A Forsyth County judge dismissed parts of a lawsuit that allege a Winston-Salem lawyer committed fraud against a woman declared mentally incompetent and was part of a racketeering ring that involved Forsyth County clerks and others.

Judge John O. Craig of Forsyth Superior Court signed a written ruling Monday granting a motion to dismiss parts of the lawsuit against Bryan Thompson, a public administrator in Forsyth County. Bryan Thompson was sued on Oct. 20, 2015, by Reginald Alston, an attorney representing the estate of Mary Thompson. The lawsuit also named Forsyth County Clerk of Court Susan Frye and others. The lawsuit against Frye is still pending.

Mary Thompson and Bryan Thompson are not related.

Craig said in his ruling that Alston had failed to “state a claim against Defendant Thompson upon which relief can be granted.” Alston declined to comment Tuesday because the case is still pending.

Competency ruling questioned

Mary Thompson, a former nurse and businesswoman, died Oct. 2, 2014. The lawsuit alleges that Bryan Thompson illegally obtained guardianship of the estate because former assistant court clerk Theresa Hinshaw violated state law in declaring Mary Thompson mentally incompetent in May 2007. Hinshaw then signed an order May 1 appointing Bryan Thompson guardian of the estate. She signed a second court order May 3 declaring Mary Thompson mentally incompetent. Both orders were never file-stamped, showing that they were officially filed with the clerk’s office.

Because they weren’t file-stamped, Alston argues, Bryan Thompson’s appointment was illegal. Alston said in a Feb. 19 hearing before Craig that Bryan Thompson is an experienced lawyer regularly assigned to be guardian of estates. He should have known, Alston said, that any order appointing him that wasn’t file-stamped was invalid. That proves he was committing fraud when he took guardianship of Mary Thompson’s estate.

Alston also alleged that Bryan Thompson was part of a racketeering organization (RICO) whose sole purpose was “taking assets from numerous Forsyth County citizens without entered orders of incompetence or duly filed guardianship appointments.”

Craig didn’t seem convinced of Alston’s arguments during the Feb. 19 hearing. Craig asked Alston several times what evidence he had that Bryan Thompson took anything from Mary Thompson’s estate for his own personal benefit. Craig asked if Bryan Thompson bought a house, clothes or other personal items with assets from Mary Thompson’s estates.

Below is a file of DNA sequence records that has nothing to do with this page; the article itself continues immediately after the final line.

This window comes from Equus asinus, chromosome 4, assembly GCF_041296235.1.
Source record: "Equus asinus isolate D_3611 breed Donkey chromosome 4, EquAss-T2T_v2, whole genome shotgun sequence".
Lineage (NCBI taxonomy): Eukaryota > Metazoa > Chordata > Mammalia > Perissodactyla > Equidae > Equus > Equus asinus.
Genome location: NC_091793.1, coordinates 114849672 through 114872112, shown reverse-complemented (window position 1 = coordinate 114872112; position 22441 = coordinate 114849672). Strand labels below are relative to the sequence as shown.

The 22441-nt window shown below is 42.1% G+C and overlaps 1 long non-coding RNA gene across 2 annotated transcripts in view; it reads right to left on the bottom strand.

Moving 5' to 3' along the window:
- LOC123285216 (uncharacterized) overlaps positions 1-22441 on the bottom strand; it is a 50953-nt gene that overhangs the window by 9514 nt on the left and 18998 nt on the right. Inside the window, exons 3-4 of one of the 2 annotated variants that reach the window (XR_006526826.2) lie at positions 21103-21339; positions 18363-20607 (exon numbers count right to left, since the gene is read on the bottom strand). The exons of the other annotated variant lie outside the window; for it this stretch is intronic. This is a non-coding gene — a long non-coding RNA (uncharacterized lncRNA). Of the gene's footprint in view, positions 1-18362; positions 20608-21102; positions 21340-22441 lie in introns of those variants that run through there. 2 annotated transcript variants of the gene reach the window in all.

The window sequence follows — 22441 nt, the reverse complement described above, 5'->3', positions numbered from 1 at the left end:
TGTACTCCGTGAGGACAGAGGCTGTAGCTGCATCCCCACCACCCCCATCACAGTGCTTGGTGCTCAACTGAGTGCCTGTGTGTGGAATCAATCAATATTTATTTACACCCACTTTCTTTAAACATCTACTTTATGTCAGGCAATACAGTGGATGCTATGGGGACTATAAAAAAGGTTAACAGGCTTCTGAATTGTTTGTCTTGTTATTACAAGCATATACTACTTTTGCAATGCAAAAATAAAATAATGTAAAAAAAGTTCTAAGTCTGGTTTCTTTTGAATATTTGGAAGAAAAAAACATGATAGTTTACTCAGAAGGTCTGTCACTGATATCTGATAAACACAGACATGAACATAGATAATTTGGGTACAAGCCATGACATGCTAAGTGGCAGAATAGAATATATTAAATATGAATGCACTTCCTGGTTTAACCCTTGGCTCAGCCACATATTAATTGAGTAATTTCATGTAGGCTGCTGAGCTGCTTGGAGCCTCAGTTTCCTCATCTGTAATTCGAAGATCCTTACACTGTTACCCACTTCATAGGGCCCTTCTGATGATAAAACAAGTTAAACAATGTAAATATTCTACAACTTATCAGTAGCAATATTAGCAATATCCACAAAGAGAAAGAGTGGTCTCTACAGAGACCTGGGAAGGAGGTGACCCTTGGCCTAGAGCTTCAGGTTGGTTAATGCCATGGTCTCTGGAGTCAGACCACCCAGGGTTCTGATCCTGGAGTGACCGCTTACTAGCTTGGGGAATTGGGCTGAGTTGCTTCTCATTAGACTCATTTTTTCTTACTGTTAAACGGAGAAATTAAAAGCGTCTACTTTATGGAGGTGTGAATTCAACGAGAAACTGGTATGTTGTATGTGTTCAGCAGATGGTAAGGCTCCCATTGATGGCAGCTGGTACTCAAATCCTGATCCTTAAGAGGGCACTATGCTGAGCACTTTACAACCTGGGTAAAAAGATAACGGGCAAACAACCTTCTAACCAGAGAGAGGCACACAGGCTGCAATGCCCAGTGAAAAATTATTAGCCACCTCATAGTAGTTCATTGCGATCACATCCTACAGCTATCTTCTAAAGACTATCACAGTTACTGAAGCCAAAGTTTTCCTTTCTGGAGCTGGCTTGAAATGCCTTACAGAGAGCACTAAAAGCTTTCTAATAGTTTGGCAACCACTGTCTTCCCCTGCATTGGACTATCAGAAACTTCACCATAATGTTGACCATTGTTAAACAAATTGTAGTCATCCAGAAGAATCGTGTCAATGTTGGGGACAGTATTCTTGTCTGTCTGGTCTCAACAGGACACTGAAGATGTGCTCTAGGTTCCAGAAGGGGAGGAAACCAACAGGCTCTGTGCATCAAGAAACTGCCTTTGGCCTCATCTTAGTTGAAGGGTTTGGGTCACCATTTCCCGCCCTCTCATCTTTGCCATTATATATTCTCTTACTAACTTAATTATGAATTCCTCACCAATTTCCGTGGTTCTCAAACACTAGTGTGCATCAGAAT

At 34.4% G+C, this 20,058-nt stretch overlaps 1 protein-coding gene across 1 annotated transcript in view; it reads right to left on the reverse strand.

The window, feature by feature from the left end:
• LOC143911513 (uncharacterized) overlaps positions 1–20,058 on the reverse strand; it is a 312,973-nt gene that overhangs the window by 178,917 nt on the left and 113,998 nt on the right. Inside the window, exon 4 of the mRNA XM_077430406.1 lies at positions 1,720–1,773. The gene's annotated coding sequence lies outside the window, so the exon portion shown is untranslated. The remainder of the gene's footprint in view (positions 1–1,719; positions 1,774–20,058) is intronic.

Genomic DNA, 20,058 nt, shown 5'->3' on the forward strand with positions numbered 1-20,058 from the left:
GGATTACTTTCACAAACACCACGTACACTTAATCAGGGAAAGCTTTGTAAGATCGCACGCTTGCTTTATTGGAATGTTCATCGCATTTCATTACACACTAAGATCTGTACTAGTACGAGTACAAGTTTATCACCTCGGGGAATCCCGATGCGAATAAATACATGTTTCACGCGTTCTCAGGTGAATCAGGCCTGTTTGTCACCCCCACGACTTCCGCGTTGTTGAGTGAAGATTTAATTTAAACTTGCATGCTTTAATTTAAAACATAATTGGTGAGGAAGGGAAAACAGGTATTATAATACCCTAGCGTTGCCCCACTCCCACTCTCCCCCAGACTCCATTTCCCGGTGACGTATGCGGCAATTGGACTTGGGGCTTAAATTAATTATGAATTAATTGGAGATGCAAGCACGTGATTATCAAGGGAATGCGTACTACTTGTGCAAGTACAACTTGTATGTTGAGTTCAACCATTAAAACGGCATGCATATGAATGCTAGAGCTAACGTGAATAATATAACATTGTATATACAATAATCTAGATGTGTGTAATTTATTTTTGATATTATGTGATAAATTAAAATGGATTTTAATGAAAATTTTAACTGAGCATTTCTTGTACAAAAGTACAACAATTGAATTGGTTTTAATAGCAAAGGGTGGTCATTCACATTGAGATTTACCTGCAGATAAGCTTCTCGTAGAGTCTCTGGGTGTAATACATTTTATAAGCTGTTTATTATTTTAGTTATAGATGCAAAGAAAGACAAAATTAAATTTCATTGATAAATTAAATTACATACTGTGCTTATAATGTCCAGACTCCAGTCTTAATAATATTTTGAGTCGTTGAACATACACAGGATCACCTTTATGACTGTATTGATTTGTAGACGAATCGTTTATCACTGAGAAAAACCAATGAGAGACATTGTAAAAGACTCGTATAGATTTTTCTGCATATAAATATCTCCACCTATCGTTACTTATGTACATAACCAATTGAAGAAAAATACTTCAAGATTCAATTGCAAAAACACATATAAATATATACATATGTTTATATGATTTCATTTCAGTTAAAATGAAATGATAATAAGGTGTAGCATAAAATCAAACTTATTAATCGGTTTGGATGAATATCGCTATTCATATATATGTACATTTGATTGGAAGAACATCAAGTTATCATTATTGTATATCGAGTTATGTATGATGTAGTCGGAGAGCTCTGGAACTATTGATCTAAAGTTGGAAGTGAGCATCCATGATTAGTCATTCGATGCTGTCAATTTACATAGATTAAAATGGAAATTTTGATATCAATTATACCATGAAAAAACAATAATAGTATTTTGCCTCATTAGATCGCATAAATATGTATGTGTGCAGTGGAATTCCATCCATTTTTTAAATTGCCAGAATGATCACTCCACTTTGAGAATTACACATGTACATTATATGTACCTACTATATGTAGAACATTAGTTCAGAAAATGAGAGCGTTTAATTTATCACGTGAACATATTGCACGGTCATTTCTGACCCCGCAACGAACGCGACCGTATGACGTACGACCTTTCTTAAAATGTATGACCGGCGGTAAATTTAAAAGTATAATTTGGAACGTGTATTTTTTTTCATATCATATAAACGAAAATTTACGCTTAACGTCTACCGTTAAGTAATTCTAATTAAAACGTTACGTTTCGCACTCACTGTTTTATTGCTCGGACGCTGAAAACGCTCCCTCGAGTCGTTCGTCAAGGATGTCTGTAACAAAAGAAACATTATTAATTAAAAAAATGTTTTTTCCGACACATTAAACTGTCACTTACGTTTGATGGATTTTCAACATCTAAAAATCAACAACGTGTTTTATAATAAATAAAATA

Alston said there has not been a full accounting of where the money went. Molly Whitlatch, one of Bryan Thompson’s attorneys, said Tuesday that Bryan Thompson was required to file annual accounts with the clerk’s office, detailing how assets of Mary Thompson’s assets were spent.

“There’s no question where the money went,” she said. “It went to Ms. Thompson’s benefit.”

Allegations made in another case

Alston disputed that at the Feb. 19 hearing, noting that Bryan Thompson paid $7,000 a month for Mary Thompson to stay in a nursing home. Mary Thompson owned plenty of property and she didn’t have to stay in a nursing home, Alston said. Craig said Bryan Thompson would not have had the legal authority to determine health care needs for Mary Thompson as guardian of her estate, but Alston argued that he could have raised an issue of whether it was a waste of money to spend on a nursing home.

Alston said in court that he took his allegations to the Winston-Salem Police Department, which investigated. The Forsyth County District Attorney’s Office declined to prosecute. Forsyth County District Attorney Jim O’Neill declined to comment, saying it would be inappropriate because his office is not a party in the lawsuit.

Alston has made similar allegations in another estate case. He has accused Bryan Thompson of taking $44,000 in November 2009, six months before he was appointed guardian of Steven Epperson’s estate. Whitlatch said Alston is relying on a receipt that has erroneously says that Thompson received funds in 2009. She said Thompson had transferred the money from the estate of Steven’s father, who had previously served guardian, to Steven’s estate in June 2010. Steven’s father, John Epperson, had no money in his estate in November 2009, Whitlatch said.

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mhewlett@wsjournal.com (336) 727-7326 @mhewlettWSJ

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